David B.




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September 29, 2008

The Republican Party: Flailing Toward Oblivion


It is becoming increasingly difficult to believe that the Republican Party exists.


Sure, there is some entity which calls itself the Republican Party. But it certainly doesn’t seem to bear any resemblance whatever to the party of Abraham Lincoln, Teddy Roosevelt or even Ronald Reagan.


How, after all, could a party responsible for the elevation of such iconic figures be reduced to seriously presenting the likes of John McCain and Sarah Palin as its standard bearers? With a straight face?


I mean, really. Think about this.


John Sidney McCain: A 71-year-old senator with a 26-year history of antagonism toward the majority of members of his own caucus, a man who unceremoniously ditched the disabled wife who had tirelessly campaigned for his release from a Vietcong dungeon for a pill-addled beer heiress, a man who escaped indictment for corruption during the Keating affair by the narrowest of possible margins, a man so divorced from the realities of life in contemporary America that he can’t send e-mail and thinks that farm field hands earn $50 per hour.


Sarah Palin: An incoherent, gibbering, moose-hunting former mayor of a town of 7,000 who, during her first year and a half on the job as Alaska’s governor, managed to embroil herself in multiple controversies surrounding abuse of official authority in pursuit of personal vendettas; a woman who believes that dinosaurs walked the Earth 6,000 years ago; who receives blessings “against witchcraft” from crackpot African ministers; and who seriously cites being “next door” to Russia as a foreign policy credential.


Really: This is the best the Republican Party could do – a crabby and doddering crank paired with Caribou Barbie? Are they serious?


This party actually expects the American people to put this latter-day Laurel and Hardy in charge of the world’s most powerful military force and the world’s richest consumer economy, and to like it. Crazy.


Sure, it’s basically an extension of the eight-year nightmare already in progress – Bush/Cheneyism with greater chromosomal diversity. But you would think that at this point, the party responsible for the single least effective, least competent, least popular, least honorable presidential administration in the nation’s history would be doing something of a re-think at this point. You would think that, in the interest of self-interest and self-respect at least, Republicans would be doing all they could to ensure that they were not repeating the same catastrophic mistakes they had made in 2000. You might think they’d steer clear of nominating professional failures at this point, if only as a face-saving gesture. But no.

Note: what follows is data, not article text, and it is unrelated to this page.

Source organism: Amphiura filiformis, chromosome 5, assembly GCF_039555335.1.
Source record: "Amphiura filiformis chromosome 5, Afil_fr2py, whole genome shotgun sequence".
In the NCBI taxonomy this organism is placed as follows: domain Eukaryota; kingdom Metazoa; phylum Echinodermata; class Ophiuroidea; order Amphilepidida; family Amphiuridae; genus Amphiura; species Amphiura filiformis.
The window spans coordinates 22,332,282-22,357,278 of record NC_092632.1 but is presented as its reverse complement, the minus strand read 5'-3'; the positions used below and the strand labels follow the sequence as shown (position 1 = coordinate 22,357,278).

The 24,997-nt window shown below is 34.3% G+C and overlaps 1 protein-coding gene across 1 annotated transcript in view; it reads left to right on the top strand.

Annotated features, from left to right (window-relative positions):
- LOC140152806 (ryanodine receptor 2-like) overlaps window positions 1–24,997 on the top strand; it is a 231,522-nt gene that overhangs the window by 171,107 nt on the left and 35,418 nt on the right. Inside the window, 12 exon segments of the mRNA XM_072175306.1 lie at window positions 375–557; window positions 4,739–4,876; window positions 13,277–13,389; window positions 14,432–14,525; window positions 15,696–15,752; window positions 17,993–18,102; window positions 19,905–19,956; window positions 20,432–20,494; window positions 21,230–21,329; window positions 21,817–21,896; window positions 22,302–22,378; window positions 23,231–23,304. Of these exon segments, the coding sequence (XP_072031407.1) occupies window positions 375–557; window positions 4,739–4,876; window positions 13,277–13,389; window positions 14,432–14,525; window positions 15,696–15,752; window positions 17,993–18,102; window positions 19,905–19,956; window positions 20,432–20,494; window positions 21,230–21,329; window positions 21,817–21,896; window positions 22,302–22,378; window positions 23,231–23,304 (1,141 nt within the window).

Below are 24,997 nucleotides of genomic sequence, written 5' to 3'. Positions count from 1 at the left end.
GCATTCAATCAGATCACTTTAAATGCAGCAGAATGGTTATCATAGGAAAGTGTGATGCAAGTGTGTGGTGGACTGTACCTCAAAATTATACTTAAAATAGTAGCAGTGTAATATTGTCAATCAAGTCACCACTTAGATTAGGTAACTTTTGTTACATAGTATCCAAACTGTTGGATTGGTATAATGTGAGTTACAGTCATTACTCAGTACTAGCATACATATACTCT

Think about it: What would Abraham Lincoln have to say to Sarah Palin? What would the man who penned the Gettysburg Address and the Emancipation Proclamation, a man who held the United States together through the course of a devastating civil war, have to say to a retrograde Alaskan secessionist seemingly incapable of stringing three words together that make sense?


What would Teddy Roosevelt, the great trust-busting crusader against governmental and corporate corruption, have to say to John McCain? What would this original maverick have to say to the latter-day Maverick Lite whose presidential campaign is steered by no fewer than eight high-profile corporate lobbyists, and whose mania for deregulating the very financial sector Roosevelt had originally regulated had led to not one but two economic meltdowns?


Would either of these icons of Republicanism recognize McCain/Palin as their rightful political heirs, or recognize the dollar-driven latter-day GOP as an organization that they would choose to associate with?


Once upon a time, Republicanism stood for something. There was some effort toward integrity, toward adherence to principle, and yes, towards service to the nation, its Constitution and its citizens. And at its best, this party could accomplish great things, including defeating a racist rebel insurgency and squashing monopolistic banking and manufacturing interests. But it is doubtful that a Lincoln or Roosevelt would ascribe such attributes to the so-called “Republican” Party of today.


The Republican Party of 2008 has responded to the yearnings of a nation embroiled in both domestic and international crises by presenting, in all seriousness, a pair of corrupt and self-serving incompetents as its nominees for national stewardship. In so doing, they only succeed in insulting the American electorate’s intelligence and in hastening their own rapid decline into irrelevance and self-parody. It is a sad denouement for a once-proud American institution.


© 2008 North Star Writers Group. May not be republished without permission.


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